Breach of contract? Woman takes boyfriend to Disputes Tribunal after he failed to drop her at airport

The woman missed her flight because her boyfriend didn't pick her up. Photo: Getty Images
The woman missed her flight because her boyfriend didn't pick her up. Photo: Getty Images
A woman was so unhappy her boyfriend failed to take her to the airport, causing her to miss her flight to a concert, that she took him to the Disputes Tribunal for a breach of contract.

The broken promise of a ride meant the woman not only missed her flight but also had to kennel her dogs which he also said he would look after.

The details of the case were released yesterday by the Disputes Tribunal - colloquially still referred to as the small claims court - after the woman attempted to have him pay her the price of a new plane ticket.

According to the ruling the pair, whose names were redacted, had been in a relationship for six-and-a-half years when the woman arranged to fly to a concert with her friends.

The boyfriend agreed to pick her up about 10am and then stay in her home and look after her dogs.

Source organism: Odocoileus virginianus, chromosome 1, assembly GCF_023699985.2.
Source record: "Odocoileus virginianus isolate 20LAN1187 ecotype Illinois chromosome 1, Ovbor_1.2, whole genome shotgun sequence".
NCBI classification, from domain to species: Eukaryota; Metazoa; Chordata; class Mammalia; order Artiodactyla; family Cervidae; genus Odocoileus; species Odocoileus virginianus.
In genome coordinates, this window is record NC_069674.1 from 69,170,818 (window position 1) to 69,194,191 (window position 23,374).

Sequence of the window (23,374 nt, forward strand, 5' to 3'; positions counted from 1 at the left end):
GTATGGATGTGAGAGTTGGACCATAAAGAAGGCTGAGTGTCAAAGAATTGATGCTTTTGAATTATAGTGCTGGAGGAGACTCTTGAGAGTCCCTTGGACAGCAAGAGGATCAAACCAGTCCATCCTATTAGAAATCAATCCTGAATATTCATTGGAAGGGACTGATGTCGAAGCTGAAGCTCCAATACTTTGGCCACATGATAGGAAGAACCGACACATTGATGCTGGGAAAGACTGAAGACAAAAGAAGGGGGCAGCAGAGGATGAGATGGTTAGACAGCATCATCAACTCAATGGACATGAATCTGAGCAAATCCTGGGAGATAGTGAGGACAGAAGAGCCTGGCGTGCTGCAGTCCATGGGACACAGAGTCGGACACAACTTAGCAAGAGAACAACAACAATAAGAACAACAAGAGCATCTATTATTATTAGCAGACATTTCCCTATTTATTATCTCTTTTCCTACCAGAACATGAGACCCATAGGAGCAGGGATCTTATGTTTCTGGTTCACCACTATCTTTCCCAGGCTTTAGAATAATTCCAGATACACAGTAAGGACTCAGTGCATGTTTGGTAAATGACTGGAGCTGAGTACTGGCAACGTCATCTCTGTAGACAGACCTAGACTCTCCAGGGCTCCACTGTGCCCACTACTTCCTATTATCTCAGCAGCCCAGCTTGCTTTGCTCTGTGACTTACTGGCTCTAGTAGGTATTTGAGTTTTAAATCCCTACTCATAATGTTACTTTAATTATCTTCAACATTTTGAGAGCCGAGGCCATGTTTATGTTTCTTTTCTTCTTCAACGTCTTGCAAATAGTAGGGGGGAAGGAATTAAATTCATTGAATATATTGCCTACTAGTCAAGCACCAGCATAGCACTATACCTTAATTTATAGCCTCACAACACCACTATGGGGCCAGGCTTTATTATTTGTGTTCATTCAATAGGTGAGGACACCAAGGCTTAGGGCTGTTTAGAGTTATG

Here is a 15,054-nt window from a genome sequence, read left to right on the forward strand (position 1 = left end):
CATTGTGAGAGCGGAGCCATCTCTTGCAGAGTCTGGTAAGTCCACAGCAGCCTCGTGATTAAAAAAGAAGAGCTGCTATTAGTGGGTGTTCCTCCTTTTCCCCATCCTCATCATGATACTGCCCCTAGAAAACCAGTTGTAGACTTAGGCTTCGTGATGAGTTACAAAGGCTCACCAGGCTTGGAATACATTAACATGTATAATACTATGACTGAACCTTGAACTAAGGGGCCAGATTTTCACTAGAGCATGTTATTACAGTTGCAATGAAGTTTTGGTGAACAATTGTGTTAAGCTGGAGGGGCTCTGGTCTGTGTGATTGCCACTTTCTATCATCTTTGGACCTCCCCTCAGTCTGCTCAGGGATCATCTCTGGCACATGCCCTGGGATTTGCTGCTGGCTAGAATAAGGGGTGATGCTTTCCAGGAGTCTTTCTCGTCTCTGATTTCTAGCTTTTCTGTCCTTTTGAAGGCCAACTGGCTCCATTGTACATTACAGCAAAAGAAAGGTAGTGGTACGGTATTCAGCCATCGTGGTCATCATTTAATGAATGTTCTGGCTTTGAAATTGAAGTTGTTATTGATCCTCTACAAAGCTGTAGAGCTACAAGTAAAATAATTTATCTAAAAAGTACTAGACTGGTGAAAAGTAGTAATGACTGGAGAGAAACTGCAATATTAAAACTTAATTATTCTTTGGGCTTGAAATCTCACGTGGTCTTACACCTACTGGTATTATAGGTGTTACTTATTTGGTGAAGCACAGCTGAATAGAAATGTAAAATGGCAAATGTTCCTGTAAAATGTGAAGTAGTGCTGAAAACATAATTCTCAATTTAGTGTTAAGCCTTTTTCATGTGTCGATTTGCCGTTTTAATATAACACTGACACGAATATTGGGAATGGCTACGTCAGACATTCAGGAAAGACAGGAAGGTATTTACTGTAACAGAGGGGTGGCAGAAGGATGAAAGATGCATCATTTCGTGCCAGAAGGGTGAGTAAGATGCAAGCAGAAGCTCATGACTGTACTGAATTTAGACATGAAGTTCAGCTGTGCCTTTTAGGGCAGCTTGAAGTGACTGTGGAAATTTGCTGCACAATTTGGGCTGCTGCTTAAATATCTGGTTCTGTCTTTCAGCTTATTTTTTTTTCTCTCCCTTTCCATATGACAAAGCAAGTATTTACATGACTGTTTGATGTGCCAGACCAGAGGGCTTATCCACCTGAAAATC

However, he never showed up. His girlfriend missed her flight and had to book a new one for the next day plus find accommodation for her dogs.

She lodged a claim with the Disputes Tribunal that the verbal agreement for a ride to the airport constituted a legally binding agreement from her now ex-boyfriend.

However, tribunal referee Krysia Cowie said that for an agreement to be enforceable, there needs to be an intention to create a legally binding contract.

"Partners, friends and colleagues make social arrangements, but it is unlikely they can be legally enforced unless the parties perform some act that demonstrates an intention that they will be bound by their promises," Cowie said.

"When friends fail to keep their promises, the other person may suffer a financial consequence but it may be that they cannot be compensated for that loss."

Cowie said there were many examples of people who had let their friends down but that didn't mean there was legal recourse available.

In this case, Cowie found that the promises were exchanged as part of a normal give and take in an intimate relationship but there was nothing in the informal agreement that made it legally binding.

"Although a promise was made, it falls short of being a contract," Cowie said.

"It forms part of the everyday family and domestic relationship agreements that are not enforceable in the Disputes Tribunal."

Ultimately Cowie dismissed the woman's claim.

By Jeremy Wilkinson
Open Justice multimedia journalist